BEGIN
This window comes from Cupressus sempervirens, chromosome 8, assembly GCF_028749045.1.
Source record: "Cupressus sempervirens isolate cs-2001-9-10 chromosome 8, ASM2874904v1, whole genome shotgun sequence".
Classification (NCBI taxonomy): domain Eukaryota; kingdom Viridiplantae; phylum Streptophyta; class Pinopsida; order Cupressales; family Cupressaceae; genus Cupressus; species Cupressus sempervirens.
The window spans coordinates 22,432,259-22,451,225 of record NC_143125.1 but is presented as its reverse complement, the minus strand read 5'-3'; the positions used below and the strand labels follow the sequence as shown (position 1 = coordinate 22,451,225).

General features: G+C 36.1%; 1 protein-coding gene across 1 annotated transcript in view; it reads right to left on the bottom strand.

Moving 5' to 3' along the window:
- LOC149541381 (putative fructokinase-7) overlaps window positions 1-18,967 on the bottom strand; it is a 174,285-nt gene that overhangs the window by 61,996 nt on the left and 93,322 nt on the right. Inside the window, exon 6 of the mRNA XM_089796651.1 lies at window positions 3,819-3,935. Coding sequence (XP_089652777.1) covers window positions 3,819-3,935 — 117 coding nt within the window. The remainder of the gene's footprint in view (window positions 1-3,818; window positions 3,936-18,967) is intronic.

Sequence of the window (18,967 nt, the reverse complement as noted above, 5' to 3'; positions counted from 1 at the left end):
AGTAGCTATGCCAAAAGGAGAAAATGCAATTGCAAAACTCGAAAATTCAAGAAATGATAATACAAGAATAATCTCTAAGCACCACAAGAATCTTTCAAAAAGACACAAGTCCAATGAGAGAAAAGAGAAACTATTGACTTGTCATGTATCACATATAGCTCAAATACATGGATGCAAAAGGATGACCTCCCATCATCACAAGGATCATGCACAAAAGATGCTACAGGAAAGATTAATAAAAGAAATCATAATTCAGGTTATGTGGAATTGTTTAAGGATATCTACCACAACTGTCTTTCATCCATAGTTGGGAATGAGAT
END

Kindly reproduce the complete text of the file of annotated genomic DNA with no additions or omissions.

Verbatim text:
This window comes from Cupressus sempervirens, chromosome 8, assembly GCF_028749045.1.
Source record: "Cupressus sempervirens isolate cs-2001-9-10 chromosome 8, ASM2874904v1, whole genome shotgun sequence".
Classification (NCBI taxonomy): domain Eukaryota; kingdom Viridiplantae; phylum Streptophyta; class Pinopsida; order Cupressales; family Cupressaceae; genus Cupressus; species Cupressus sempervirens.
The window spans coordinates 22,432,259-22,451,225 of record NC_143125.1 but is presented as its reverse complement, the minus strand read 5'-3'; the positions used below and the strand labels follow the sequence as shown (position 1 = coordinate 22,451,225).

General features: G+C 36.1%; 1 protein-coding gene across 1 annotated transcript in view; it reads right to left on the bottom strand.

Moving 5' to 3' along the window:
- LOC149541381 (putative fructokinase-7) overlaps window positions 1-18,967 on the bottom strand; it is a 174,285-nt gene that overhangs the window by 61,996 nt on the left and 93,322 nt on the right. Inside the window, exon 6 of the mRNA XM_089796651.1 lies at window positions 3,819-3,935. Coding sequence (XP_089652777.1) covers window positions 3,819-3,935 — 117 coding nt within the window. The remainder of the gene's footprint in view (window positions 1-3,818; window positions 3,936-18,967) is intronic.

Sequence of the window (18,967 nt, the reverse complement as noted above, 5' to 3'; positions counted from 1 at the left end):
AGTAGCTATGCCAAAAGGAGAAAATGCAATTGCAAAACTCGAAAATTCAAGAAATGATAATACAAGAATAATCTCTAAGCACCACAAGAATCTTTCAAAAAGACACAAGTCCAATGAGAGAAAAGAGAAACTATTGACTTGTCATGTATCACATATAGCTCAAATACATGGATGCAAAAGGATGACCTCCCATCATCACAAGGATCATGCACAAAAGATGCTACAGGAAAGATTAATAAAAGAAATCATAATTCAGGTTATGTGGAATTGTTTAAGGATATCTACCACAACTGTCTTTCATCCATAGTTGGGAATGAGAT